by Rachel Neumeier
Kindle Edition, 352 pages
Published July 10th 2012 by Orbit
Orphaned, two sisters are left to find their own fortunes.
Sweet and proper, Karah's future seems secure at a glamorous Flower House. She could be pampered for the rest of her life... if she agrees to play their game.
Nemienne, neither sweet nor proper, has fewer choices. Left with no alternative, she accepts a mysterious mage's offer of an apprenticeship. Agreeing means a home and survival, but can Nemienne trust the mage?
With the arrival of a foreign bard into the quiet city, dangerous secrets are unearthed, and both sisters find themselves at the center of a plot that threatens not only to upset their newly found lives, but also to destroy their kingdom.
House of Shadows can best be described as a game of chess. The storyline had a slow tempo throughout with strategic moves and actions some expected some completely ingenious. A household of eight sisters undergo a series of unfortunate events when both parents die, a sister's arranged marriage is held in limbo, and they also fall into a pit of unrecoverable poverty. Two sisters of sold into servitude: Nemienne goes as an understudy to a powerful mage and Karah becomes a Keiso at the glamorous Flower House. In this unselfish quest to save their family they inadvertently become intertwined into conspiracies that could destroy everything they hold dear. They've been shielded their whole life. Little do they know their sorcery banned hometown, Lirionne, is plagued with corruption and magic. Where Shadows of teleportation, lead to places unknown and a ruthless king known for his brutality and victories...with a cursed beauty......misguided and destructive whims of a scorn child....illegal and mysterious foreigner neither friend nor foe yet harbors desire for vengeance against the throne.........This is a fantasy lover's delight.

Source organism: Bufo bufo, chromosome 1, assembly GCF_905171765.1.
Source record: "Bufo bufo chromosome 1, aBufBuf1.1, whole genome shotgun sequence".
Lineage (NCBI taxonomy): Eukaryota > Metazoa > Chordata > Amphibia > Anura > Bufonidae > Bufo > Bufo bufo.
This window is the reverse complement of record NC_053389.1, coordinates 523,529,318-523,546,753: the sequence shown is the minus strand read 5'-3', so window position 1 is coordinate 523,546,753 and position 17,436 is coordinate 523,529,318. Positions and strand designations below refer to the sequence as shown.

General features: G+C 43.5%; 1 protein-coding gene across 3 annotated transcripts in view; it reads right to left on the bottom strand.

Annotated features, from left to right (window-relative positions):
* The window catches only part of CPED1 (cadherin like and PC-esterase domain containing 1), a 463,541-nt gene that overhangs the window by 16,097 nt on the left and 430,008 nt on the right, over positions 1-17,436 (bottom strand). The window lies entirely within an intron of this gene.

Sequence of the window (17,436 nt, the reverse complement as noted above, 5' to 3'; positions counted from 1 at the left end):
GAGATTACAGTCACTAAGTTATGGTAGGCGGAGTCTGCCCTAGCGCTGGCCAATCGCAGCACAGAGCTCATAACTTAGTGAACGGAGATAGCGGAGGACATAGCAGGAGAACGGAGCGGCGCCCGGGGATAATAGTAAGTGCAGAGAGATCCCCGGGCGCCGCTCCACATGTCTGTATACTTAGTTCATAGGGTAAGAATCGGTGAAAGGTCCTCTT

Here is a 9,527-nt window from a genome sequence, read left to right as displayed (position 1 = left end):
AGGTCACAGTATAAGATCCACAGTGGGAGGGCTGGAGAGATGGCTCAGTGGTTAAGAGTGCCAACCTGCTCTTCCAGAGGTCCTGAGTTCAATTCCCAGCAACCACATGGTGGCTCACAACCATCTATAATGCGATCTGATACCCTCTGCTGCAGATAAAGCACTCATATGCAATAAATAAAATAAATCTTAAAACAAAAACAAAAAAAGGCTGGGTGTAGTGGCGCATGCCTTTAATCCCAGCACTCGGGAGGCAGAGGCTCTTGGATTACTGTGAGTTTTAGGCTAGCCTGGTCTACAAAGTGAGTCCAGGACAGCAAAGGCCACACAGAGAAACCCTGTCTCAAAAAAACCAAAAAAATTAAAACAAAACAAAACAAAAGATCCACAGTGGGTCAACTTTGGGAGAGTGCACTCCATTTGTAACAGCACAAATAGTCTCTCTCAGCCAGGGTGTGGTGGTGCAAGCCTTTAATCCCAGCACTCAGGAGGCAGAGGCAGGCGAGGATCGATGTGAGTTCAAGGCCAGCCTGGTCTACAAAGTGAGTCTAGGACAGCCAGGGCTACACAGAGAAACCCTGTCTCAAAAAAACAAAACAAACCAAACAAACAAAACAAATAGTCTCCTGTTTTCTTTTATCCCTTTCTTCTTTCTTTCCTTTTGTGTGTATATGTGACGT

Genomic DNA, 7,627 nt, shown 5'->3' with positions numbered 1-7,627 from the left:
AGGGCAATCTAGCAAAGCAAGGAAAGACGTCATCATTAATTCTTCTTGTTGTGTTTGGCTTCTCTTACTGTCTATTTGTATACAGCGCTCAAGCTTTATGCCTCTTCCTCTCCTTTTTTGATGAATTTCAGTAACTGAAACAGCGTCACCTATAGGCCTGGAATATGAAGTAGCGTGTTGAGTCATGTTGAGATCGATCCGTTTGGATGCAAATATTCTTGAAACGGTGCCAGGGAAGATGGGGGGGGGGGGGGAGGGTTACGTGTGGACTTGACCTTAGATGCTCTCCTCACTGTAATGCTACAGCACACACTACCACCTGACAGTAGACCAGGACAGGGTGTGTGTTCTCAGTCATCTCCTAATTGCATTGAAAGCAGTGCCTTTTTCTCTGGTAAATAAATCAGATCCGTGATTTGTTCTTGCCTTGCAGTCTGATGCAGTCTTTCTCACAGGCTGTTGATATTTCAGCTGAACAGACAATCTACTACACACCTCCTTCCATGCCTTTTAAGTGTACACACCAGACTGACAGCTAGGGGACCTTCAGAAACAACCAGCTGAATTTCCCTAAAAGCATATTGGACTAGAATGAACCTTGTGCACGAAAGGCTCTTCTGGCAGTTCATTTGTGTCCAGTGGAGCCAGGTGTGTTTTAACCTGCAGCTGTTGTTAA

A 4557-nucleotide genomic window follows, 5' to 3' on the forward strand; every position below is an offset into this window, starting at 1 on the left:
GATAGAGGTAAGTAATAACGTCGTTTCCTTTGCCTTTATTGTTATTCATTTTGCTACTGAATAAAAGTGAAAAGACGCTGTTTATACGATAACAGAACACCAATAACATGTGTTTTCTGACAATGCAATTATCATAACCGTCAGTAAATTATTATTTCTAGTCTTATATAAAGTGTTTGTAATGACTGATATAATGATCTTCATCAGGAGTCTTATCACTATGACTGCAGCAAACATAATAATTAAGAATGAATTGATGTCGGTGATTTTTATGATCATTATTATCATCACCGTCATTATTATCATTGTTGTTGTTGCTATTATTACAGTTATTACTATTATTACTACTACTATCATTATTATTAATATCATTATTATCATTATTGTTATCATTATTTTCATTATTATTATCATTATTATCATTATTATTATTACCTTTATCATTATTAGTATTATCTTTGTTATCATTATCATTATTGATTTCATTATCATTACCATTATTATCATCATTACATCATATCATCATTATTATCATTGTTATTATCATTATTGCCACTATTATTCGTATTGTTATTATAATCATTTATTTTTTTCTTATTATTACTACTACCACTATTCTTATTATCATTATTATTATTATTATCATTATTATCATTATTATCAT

This is written in a very subtle (sometimes political) manner. The culture of the people suggests that being civilized over rules all, even when making threats. Thus there are many undercurrents and implications with speech but nothing straightforward. In spite of the constant romanticizing, I wouldn't recommend this for younger YA readers. I giggled uncontrollably when I realized the keiso were the equivalent of working girls. Dignified and more PG-13 but still women of the night. Referred to as the candle light district yet similar to the red light district if you know what I mean.
While it took me longer to read this novel, overall I found it an interesting read. It was definitely much more creatively eventful then any book I've read in a very long time. I do caution however that due to the cadence, readers exercise patience. This didn't read exactly like an epic novel but it was very similar. The only reason I could not offer a higher rating is because I am a fan of action. While this book held my attention, it didn't make my heart race. I was however thoroughly surprised by the ending. That was definitely a slippy ride. Right when you think the book's reached it's conclusion, there's more and it had me holding my breathe. The overall conclusion had many loose ends and cryptic speech to inspire new chapters.
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